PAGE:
For two:
  • 4 figs
  • 50g good, natural-coloured marzipan
  • 1 teaspoon rose-water
  • 2 teaspoons icing sugar

  • Knead the rose-water into the marzipan. Cut a deep cross in the tops of the figs and stuff with the marzipan. Dust thoroughly with the sugar. Either blast under a very hot grill or zap with a blow-torch, if you're into that sort of gadgetry - whichever way, you're looking to get a reasonable crunchy caramel topping without cooking the figs below.

    Sunday, October 14, 2007

    Moroccan Lamb Chops with Cous Cous and Chick Peas

    To celebrate the purchase of my own pans (the most fantastic pans in the world, nonetheless) I had a big cook up this evening. As the hiatus in posting reflects, I haven't been doing any thing particularly note-worthy recently. We have been eating to live. How depressing. Anyway, NEW PANS! Yay! For the record: Anolon Professional 5 piece set (milk pan, 16, 18 and 20cm saucepans and 20cm frying pan) for the bargain price of £100 in Debenhams. To which I added a 30cm frying pan, which is what I needed most - I am sick of cooking little breakfast pancakes one at a time, and having stirfrys go soggy through using a high-sided saucepan.

    I have never been to Morocco, and have eaten at only a couple of Moroccan restaurants, neither of them particularly inspiring, but have it in my head that the following is vaguely Moroccan after reading many recipes which claim to be such. The Moroccan lamb chops are simply coated in Ras El Hanout and then cooked in a beautiful new frying pan (though you could use any old pan or griddle, I suppose). Ras El Hanout means essentially "the best in the shop" and can contain any number of different spices. The major components of mine seem to be cumin, cinnamon and nutmeg and it is more aromatic than spicy.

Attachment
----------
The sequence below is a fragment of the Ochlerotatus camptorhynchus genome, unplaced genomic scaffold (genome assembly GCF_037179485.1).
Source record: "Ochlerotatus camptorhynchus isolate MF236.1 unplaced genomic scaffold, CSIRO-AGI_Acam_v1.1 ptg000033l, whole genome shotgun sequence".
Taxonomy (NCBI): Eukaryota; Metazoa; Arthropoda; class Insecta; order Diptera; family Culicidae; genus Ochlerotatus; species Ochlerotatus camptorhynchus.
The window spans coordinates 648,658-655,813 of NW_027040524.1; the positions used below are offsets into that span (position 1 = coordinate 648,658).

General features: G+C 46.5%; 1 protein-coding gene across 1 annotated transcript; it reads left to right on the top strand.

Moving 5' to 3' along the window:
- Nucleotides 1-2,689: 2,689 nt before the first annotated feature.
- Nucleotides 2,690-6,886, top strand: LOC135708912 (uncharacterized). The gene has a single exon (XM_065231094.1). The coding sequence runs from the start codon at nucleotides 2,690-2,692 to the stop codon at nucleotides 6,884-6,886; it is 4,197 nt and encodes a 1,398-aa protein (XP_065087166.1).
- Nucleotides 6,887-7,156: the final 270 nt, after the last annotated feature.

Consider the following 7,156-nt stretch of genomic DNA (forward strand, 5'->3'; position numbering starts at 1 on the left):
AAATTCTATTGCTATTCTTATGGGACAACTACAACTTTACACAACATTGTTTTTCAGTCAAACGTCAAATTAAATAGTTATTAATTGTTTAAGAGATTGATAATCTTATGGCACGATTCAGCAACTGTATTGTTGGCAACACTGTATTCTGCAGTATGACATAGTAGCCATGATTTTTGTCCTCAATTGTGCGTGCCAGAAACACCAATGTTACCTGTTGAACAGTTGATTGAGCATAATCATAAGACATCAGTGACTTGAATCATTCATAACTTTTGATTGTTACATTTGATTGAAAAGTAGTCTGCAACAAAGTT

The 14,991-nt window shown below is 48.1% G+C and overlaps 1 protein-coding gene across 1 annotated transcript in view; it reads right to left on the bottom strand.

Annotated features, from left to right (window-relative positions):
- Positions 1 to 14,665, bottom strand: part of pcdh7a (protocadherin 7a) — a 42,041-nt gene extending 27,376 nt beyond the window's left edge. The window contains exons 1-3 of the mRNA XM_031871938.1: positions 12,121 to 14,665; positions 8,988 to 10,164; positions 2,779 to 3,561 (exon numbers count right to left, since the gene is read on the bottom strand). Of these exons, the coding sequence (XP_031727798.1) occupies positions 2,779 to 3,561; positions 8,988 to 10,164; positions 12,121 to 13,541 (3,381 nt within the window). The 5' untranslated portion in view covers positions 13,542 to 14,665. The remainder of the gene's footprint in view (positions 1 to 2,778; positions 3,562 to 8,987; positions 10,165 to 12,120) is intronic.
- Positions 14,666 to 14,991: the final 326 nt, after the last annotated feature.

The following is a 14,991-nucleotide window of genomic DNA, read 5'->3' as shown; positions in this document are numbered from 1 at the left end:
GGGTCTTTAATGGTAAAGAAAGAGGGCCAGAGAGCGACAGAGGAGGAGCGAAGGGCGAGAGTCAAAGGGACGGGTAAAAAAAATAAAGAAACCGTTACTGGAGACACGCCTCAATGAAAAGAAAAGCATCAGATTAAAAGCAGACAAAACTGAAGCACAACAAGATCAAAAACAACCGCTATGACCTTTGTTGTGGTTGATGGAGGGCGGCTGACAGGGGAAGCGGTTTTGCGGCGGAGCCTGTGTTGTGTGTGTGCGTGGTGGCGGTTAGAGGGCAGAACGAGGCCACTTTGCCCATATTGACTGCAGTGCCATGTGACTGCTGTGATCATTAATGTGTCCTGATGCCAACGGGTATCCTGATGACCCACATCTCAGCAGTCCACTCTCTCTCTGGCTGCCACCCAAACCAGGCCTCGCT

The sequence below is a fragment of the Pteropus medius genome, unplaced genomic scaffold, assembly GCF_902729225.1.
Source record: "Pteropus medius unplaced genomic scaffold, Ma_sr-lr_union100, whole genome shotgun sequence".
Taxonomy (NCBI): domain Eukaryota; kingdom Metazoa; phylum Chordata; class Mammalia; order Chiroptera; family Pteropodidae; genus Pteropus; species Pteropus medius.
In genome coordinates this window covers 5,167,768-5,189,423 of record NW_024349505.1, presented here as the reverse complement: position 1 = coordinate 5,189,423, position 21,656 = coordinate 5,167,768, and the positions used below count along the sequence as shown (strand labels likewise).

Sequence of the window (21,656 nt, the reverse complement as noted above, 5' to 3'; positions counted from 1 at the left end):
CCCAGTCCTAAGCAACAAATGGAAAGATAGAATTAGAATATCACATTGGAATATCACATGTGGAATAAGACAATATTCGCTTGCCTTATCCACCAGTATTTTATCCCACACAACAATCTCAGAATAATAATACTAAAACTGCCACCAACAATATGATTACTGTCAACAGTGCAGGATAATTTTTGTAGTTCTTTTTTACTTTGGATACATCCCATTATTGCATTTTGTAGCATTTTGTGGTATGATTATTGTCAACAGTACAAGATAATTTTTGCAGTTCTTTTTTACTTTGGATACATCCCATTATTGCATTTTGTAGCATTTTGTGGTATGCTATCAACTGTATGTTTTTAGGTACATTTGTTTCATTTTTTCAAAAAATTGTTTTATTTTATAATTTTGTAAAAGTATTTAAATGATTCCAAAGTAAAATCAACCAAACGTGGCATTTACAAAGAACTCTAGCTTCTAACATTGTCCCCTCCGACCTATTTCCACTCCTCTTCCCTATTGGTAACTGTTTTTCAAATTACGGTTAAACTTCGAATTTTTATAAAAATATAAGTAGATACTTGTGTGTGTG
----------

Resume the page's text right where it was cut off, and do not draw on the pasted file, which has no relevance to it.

The couscous is mixed with chickpeas, dried apricots and some nuts for crunch, and the whole lot served along side a salad of rocket and chard (almost certainly not at all Moroccan, but some vegetation was necessary).

    Moroccan Lamb Chops
  • At least two lamb chops per person, depending on size
  • 1 level teaspoon Ras El Hanout per chop
  • Olive oil for frying if necessary

  • Cous cous with Chick Peas (enough for at least 4 servings)
  • Half red onion
  • 400g can of chickpeas (or home-cooked if you're organised)
  • 200g cous cous
  • 75g dried apricots
  • 400ml vegetable stock
  • 25g flaked almonds
  • 25g pine nuts
  • 1 tablespoon olive oil
  • Juice of half a lemon

  • Sprinkle the ras el hanout over the lamb chops and turn them well, making sure the meat is coated evenly. Set aside and start the cous cous - this can stand and wait whilst the lamb cooks, but not vice versa. First dry fry the flaked almonds until fragrant and a pale golden brown. Set aside and treat the pine nuts similarly. Watch carefully as you do both as they burn very suddenly. Chop the apricots into 5mm thick bands. Chop the red onion and saute in the olive oil in a large saucepan. Add the drained and rinsed chick peas to the pan. Pour in the vegetable stock, or water and then add some vegetable bouillon, bring to the boil then add the cous cous and apricots. Cover with a lid and turn off the heat. Whilst the cous cous steams, heat a large frying pan, adding the oil if using. When hot, add the lamb chops. Fry until brown and crisping on the outside but still pink and soft within. When the lamb is almost done, squeeze over the lemon juice and stir the almonds and pine nuts into the couscous, reserving a spoonful for garnishing on the plate. Serve the lamb along side the cous cous with a leafy green salad.